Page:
To make this process successful, supportive teaching strategies should be utilized. A number of inquiry-associated processes can be beneficial. A synthesized version of the Cycle of Learning for Authentic Work (Pahamov, 2014) and the Buck Institute’s (2015) Gold Standard for PBL are two great resources for understanding and implementing performance tasks. Within this pedagogical process inquiry begins driving the process based upon the target audience. Research is conducted and collaboration occurs among the team members. Having students work in teams is very valuable. Groups of three are ideal. The result of this collaboration is the product development and presentation. Having the students role play the audience, or having an authentic audience available, strengthens the relevance of the process and increases student engagement. The students take much more pride in their work when sharing with others in a real-world setting.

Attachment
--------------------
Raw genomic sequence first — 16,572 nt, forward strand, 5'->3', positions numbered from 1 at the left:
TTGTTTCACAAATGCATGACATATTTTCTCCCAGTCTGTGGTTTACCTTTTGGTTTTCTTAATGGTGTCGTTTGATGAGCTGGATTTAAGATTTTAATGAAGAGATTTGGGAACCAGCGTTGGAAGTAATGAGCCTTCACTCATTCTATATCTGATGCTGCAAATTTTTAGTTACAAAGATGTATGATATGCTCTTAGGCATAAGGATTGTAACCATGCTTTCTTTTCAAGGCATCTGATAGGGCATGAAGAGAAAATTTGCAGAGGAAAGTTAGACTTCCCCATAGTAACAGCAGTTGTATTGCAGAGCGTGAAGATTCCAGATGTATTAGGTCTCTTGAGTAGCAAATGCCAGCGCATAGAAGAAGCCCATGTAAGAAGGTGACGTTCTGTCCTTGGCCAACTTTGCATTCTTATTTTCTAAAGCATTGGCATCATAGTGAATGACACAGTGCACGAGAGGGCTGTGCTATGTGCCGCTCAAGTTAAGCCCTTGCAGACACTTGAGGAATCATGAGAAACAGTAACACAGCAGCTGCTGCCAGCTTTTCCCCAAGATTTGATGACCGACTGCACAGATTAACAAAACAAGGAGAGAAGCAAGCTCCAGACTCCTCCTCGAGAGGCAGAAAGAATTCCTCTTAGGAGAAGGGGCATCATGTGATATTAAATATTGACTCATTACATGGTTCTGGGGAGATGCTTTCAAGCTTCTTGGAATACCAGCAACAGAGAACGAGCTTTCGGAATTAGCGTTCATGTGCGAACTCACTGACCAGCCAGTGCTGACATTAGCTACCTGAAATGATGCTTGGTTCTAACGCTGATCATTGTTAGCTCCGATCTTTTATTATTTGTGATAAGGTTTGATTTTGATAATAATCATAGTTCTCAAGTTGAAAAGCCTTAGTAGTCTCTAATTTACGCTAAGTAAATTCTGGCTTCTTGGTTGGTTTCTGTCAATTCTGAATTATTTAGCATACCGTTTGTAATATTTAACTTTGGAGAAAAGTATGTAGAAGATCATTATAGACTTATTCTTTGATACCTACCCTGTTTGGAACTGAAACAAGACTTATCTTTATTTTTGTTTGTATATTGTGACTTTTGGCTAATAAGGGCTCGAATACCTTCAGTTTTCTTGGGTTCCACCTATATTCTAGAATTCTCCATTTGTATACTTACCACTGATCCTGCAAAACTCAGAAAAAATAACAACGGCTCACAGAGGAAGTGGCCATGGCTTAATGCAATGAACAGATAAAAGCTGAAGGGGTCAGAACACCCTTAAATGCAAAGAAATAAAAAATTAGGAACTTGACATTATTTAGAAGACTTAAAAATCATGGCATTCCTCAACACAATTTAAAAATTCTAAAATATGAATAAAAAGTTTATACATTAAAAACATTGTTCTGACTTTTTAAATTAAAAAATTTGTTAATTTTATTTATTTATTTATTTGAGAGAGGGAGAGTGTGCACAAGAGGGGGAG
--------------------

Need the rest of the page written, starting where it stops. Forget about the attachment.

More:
Reflection is the final part of the process. In the real world, seldom is a first version the final version. This is often an “ah ha” moment for the students. This can also be a chance to do self-reflection, consider peer feedback as well as feedback from the teacher and the audience.


Creating authentic and engaging curriculum is challenging for teachers and school systems. Sharing ideas on how this can be done purposefully and in alignment with learning targets across subject areas is the goal. These ideas can also reinforce the vision for a school based upon the citizens they wish to produce as they exit the school system. Connecting content and skills through a meaningful teaching and learning process benefits all stakeholders and prepares students for their journey ahead.